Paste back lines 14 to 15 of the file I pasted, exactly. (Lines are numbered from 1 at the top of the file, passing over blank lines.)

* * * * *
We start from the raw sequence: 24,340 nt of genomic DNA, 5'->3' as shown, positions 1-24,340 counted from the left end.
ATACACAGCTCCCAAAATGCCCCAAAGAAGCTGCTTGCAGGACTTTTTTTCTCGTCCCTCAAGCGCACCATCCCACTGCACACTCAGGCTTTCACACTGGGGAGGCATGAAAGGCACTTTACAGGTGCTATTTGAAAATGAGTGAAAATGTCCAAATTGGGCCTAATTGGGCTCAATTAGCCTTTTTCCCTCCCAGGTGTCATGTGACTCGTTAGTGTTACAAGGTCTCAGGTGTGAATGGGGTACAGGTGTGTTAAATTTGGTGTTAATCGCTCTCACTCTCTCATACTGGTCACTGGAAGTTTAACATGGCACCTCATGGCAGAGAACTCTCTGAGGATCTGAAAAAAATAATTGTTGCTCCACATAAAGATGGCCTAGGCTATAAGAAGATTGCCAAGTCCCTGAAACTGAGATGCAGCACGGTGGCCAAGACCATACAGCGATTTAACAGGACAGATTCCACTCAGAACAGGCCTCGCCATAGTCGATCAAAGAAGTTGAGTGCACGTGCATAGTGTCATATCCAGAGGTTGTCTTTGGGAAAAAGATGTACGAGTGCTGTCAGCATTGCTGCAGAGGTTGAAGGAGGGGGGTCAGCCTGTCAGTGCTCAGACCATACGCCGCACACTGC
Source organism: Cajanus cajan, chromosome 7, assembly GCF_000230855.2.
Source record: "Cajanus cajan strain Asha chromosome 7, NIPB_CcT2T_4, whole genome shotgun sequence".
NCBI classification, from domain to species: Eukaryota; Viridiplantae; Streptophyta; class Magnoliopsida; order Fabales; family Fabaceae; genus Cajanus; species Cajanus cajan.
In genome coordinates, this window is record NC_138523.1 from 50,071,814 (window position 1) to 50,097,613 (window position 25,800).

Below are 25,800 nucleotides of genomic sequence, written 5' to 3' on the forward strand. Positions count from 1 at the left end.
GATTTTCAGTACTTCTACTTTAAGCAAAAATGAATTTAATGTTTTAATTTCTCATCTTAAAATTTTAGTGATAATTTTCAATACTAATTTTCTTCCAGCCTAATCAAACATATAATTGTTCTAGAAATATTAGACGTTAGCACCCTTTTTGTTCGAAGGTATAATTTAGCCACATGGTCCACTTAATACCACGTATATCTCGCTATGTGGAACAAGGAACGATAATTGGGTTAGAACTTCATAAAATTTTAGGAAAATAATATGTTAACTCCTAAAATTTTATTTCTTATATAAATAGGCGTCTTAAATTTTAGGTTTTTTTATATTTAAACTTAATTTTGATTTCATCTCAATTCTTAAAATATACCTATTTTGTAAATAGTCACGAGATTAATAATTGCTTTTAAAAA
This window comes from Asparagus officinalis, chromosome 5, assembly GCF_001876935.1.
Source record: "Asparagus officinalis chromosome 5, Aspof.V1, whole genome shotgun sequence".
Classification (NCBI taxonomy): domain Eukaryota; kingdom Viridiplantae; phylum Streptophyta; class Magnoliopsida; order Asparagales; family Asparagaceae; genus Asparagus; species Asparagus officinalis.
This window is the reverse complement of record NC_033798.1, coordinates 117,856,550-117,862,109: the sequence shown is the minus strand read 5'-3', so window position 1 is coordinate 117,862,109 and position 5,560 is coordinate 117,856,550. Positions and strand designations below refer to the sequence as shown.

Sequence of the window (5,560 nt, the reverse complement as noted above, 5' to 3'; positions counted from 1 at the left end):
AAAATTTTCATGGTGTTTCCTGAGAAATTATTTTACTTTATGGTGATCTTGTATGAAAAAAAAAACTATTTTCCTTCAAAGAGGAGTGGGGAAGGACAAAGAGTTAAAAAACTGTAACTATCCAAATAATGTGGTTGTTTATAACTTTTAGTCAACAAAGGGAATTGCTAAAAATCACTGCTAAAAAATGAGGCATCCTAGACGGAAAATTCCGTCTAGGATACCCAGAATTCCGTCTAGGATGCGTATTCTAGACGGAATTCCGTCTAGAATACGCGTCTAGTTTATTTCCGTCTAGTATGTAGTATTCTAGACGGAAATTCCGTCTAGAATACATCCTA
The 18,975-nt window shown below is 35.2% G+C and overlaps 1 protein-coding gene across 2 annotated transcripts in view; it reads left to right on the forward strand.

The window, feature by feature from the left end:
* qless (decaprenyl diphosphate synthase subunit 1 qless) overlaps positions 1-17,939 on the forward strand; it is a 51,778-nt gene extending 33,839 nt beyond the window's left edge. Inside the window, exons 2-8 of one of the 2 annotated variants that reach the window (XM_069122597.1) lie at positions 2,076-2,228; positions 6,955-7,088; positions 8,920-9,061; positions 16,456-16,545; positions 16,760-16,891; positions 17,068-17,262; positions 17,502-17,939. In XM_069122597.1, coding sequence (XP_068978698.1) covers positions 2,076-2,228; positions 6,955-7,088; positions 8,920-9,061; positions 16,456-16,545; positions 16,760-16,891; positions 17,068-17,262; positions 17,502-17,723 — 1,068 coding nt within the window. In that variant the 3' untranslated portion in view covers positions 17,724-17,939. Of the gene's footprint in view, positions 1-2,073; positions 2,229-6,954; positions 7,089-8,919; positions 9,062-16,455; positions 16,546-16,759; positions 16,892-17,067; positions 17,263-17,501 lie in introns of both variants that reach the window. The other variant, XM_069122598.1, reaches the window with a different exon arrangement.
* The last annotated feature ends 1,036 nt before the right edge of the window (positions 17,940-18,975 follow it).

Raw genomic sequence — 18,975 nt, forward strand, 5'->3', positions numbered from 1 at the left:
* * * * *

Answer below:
AAAATTTTCATGGTGTTTCCTGAGAAATTATTTTACTTTATGGTGATCTTGTATGAAAAAAAAAACTATTTTCCTTCAAAGAGGAGTGGGGAAGGACAAAGAGTTAAAAAACTGTAACTATCCAAATAATGTGGTTGTTTATAACTTTTAGTCAACAAAGGGAATTGCTAAAAATCACTGCTAAAAAATGAGGCATCCTAGACGGAAAATTCCGTCTAGGATACCCAGAATTCCGTCTAGGATGCGTATTCTAGACGGAATTCCGTCTAGAATACGCGTCTAGTTTATTTCCGTCTAGTATGTAGTATTCTAGACGGAAATTCCGTCTAGAATACATCCTA
The 18,975-nt window shown below is 35.2% G+C and overlaps 1 protein-coding gene across 2 annotated transcripts in view; it reads left to right on the forward strand.